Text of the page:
Having made up your mind, you decide to take a peek into the book. You’re a little surprised at how neat his handwriting is, you wouldn’t have expected him to put so much care into a diary. At the very least you won’t have to worry about not being able to make sense of something.

He must’ve been in the middle of writing if he forgot to lock it, so you decide to take a look at the most recent entry.


     Day 22 of the Lone Moon. Cloudy.

     Our next client awaits in Sreng. 

     The political climate between Sreng and the Holy Kingdom of Faerghus has been tense lately.

     I don’t want us to remain here any longer than we have to.

     Byleth has been making great strides in their weaponry training. Maybe I’ll be able to take them along soon enough.


The implication that you aren’t quite good enough yet to be brought along stings somewhat, but you push the feeling aside. Soon enough is certainly better than “not ready whatsoever”. You’ll just have to be patient a while longer.

That said, you’ll make sure to train even harder in the time he’s gone - surprise him, in a way. He’ll see how serious you’re taking your training and might take you along earlier.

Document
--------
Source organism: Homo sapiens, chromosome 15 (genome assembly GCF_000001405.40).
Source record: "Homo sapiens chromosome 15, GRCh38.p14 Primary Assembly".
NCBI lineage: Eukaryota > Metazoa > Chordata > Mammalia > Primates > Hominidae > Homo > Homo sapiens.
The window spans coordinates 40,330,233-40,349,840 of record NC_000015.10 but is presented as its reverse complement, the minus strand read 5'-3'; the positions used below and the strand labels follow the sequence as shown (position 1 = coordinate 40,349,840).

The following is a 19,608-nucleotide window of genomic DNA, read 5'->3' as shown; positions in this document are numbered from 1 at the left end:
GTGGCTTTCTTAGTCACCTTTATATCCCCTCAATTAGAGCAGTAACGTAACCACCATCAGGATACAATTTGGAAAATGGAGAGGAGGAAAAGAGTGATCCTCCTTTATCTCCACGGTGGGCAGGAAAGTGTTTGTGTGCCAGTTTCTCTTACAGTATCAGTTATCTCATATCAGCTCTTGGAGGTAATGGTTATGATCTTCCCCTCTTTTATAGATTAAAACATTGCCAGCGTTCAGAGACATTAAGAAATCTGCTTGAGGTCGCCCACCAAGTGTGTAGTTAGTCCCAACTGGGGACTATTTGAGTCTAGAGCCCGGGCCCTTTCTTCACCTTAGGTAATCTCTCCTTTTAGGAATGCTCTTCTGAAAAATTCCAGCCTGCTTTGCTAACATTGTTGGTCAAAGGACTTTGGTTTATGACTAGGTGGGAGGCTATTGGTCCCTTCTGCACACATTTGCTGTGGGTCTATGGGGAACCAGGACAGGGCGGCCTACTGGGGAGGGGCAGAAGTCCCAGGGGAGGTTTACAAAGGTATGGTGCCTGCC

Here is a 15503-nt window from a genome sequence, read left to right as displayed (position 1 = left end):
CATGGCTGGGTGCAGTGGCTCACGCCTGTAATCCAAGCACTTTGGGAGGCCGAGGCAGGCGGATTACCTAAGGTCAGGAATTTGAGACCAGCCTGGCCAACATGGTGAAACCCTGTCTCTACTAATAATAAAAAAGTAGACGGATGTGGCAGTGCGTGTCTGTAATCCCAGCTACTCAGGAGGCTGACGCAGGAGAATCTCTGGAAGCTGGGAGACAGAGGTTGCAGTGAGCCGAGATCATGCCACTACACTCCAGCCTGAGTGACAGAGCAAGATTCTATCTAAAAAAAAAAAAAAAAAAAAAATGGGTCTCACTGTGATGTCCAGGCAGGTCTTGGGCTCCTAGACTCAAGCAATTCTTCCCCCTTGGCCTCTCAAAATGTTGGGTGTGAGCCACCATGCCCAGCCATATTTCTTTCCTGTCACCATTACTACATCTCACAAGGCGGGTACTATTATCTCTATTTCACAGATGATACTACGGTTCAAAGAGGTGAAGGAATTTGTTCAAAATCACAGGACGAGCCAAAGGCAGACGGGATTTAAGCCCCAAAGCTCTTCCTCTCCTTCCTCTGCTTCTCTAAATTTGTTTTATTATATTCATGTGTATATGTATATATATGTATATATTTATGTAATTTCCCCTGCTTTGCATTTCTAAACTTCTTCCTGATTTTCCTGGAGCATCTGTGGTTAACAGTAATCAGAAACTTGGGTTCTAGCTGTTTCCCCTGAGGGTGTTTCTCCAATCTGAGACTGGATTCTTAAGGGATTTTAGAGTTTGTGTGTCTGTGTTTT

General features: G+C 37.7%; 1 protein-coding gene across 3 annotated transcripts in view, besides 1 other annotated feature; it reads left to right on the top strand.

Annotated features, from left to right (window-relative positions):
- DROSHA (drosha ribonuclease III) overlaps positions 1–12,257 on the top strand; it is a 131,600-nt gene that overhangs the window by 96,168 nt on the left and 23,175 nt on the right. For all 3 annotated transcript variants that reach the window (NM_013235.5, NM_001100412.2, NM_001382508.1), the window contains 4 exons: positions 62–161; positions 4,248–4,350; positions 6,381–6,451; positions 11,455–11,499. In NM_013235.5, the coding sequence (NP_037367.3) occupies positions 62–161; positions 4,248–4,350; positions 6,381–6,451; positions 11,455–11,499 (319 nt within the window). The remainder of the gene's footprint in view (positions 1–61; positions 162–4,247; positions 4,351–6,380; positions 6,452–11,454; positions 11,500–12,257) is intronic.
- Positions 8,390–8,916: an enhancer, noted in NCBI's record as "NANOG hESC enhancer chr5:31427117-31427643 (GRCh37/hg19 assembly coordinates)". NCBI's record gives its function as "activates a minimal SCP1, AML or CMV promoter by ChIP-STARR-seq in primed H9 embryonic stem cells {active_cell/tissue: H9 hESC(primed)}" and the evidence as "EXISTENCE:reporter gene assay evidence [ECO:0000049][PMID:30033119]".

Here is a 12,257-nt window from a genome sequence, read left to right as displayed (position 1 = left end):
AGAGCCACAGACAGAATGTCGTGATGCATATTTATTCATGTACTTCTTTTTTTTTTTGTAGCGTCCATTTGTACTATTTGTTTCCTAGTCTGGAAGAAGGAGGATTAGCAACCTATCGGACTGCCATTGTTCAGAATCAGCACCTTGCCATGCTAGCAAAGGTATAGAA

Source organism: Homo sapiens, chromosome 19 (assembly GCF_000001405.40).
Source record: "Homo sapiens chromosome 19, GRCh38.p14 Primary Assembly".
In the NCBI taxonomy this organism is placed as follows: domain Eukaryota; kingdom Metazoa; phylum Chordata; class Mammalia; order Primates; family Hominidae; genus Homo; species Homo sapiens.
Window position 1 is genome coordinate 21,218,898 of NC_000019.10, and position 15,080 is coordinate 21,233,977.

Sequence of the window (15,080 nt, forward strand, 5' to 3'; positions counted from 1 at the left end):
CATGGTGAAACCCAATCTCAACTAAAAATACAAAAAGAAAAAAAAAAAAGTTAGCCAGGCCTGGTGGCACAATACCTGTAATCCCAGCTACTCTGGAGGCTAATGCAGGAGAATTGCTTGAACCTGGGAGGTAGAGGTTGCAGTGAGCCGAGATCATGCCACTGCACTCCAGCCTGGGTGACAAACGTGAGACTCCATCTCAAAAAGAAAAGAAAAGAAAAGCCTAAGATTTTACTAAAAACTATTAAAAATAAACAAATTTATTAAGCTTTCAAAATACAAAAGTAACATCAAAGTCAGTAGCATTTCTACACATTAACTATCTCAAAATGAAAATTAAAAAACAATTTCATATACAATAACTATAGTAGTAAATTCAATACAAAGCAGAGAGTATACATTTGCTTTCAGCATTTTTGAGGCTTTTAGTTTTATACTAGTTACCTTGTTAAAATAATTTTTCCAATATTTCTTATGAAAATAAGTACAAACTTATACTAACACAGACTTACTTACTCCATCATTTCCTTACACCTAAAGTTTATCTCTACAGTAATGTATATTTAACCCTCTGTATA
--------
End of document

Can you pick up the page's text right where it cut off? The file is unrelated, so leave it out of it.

Abandoning your thoughts for the time being, you flip to a random page and keep reading. 


     Day 13 of the Great Tree Moon. Sunny.

     A letter arrived this morning for Johann. 

     He seemed more zealous than usual, saying that he had to leave for Morfis immediately. Up and left without as much as a goodbye. 

     Only the goddess knows what he’s up to now. If and when he returns, I’ll have to drill some manners into that kid.


“Johann”? You don’t remember anyone by that name ever being in your father’s company. Seems like this diary is a lot older than you imagined. You wonder if he ever returned?

The earlier pages are - just as you expected - mostly anecdotes of his everyday life. There’s a lot of names you don’t recognize, and the entries span over several years.